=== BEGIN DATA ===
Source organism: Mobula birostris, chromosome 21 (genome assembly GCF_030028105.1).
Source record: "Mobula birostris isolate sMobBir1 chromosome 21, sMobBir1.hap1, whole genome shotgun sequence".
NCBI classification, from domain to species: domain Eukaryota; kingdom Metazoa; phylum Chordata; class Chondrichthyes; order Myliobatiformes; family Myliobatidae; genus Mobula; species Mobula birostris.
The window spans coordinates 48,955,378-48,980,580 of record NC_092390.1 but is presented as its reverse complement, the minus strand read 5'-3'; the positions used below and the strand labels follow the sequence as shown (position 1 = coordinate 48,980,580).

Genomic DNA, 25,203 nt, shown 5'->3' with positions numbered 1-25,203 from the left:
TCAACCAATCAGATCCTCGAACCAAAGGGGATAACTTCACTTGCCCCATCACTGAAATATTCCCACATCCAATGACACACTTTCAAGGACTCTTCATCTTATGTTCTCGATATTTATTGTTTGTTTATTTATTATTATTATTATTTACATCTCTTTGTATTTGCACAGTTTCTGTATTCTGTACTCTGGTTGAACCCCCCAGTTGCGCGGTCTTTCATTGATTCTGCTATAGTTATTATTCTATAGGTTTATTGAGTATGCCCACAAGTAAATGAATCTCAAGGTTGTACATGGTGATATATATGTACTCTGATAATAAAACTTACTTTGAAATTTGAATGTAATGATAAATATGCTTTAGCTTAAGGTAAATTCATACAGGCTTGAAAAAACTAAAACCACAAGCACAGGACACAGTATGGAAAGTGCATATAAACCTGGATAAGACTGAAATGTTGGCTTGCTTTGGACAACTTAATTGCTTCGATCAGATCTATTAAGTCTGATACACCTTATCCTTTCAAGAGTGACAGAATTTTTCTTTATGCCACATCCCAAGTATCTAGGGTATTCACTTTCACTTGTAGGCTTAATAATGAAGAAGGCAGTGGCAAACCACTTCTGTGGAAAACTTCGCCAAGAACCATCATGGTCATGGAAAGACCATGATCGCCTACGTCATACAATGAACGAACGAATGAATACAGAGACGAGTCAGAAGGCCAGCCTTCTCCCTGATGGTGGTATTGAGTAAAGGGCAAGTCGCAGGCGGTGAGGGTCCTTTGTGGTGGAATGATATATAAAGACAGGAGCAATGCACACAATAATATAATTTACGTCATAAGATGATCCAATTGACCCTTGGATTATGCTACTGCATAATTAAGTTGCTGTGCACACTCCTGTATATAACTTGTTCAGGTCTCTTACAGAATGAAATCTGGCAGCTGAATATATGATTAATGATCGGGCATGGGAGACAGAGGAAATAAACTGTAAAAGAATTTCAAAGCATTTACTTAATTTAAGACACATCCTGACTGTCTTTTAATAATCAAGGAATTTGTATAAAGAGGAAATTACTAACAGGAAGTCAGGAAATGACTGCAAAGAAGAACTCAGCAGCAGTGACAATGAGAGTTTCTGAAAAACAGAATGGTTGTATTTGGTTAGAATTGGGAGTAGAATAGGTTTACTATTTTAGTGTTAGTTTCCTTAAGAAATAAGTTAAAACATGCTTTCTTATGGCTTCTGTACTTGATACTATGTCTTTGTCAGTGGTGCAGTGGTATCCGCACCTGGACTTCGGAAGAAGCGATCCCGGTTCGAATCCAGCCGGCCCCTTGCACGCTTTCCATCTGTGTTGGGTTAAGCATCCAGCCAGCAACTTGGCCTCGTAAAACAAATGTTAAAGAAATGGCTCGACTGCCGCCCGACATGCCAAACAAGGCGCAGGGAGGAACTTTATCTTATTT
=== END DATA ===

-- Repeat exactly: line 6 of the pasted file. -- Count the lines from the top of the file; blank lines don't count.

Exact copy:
TCAACCAATCAGATCCTCGAACCAAAGGGGATAACTTCACTTGCCCCATCACTGAAATATTCCCACATCCAATGACACACTTTCAAGGACTCTTCATCTTATGTTCTCGATATTTATTGTTTGTTTATTTATTATTATTATTATTTACATCTCTTTGTATTTGCACAGTTTCTGTATTCTGTACTCTGGTTGAACCCCCCAGTTGCGCGGTCTTTCATTGATTCTGCTATAGTTATTATTCTATAGGTTTATTGAGTATGCCCACAAGTAAATGAATCTCAAGGTTGTACATGGTGATATATATGTACTCTGATAATAAAACTTACTTTGAAATTTGAATGTAATGATAAATATGCTTTAGCTTAAGGTAAATTCATACAGGCTTGAAAAAACTAAAACCACAAGCACAGGACACAGTATGGAAAGTGCATATAAACCTGGATAAGACTGAAATGTTGGCTTGCTTTGGACAACTTAATTGCTTCGATCAGATCTATTAAGTCTGATACACCTTATCCTTTCAAGAGTGACAGAATTTTTCTTTATGCCACATCCCAAGTATCTAGGGTATTCACTTTCACTTGTAGGCTTAATAATGAAGAAGGCAGTGGCAAACCACTTCTGTGGAAAACTTCGCCAAGAACCATCATGGTCATGGAAAGACCATGATCGCCTACGTCATACAATGAACGAACGAATGAATACAGAGACGAGTCAGAAGGCCAGCCTTCTCCCTGATGGTGGTATTGAGTAAAGGGCAAGTCGCAGGCGGTGAGGGTCCTTTGTGGTGGAATGATATATAAAGACAGGAGCAATGCACACAATAATATAATTTACGTCATAAGATGATCCAATTGACCCTTGGATTATGCTACTGCATAATTAAGTTGCTGTGCACACTCCTGTATATAACTTGTTCAGGTCTCTTACAGAATGAAATCTGGCAGCTGAATATATGATTAATGATCGGGCATGGGAGACAGAGGAAATAAACTGTAAAAGAATTTCAAAGCATTTACTTAATTTAAGACACATCCTGACTGTCTTTTAATAATCAAGGAATTTGTATAAAGAGGAAATTACTAACAGGAAGTCAGGAAATGACTGCAAAGAAGAACTCAGCAGCAGTGACAATGAGAGTTTCTGAAAAACAGAATGGTTGTATTTGGTTAGAATTGGGAGTAGAATAGGTTTACTATTTTAGTGTTAGTTTCCTTAAGAAATAAGTTAAAACATGCTTTCTTATGGCTTCTGTACTTGATACTATGTCTTTGTCAGTGGTGCAGTGGTATCCGCACCTGGACTTCGGAAGAAGCGATCCCGGTTCGAATCCAGCCGGCCCCTTGCACGCTTTCCATCTGTGTTGGGTTAAGCATCCAGCCAGCAACTTGGCCTCGTAAAACAAATGTTAAAGAAATGGCTCGACTGCCGCCCGACATGCCAAACAAGGCGCAGGGAGGAACTTTATCTTATTT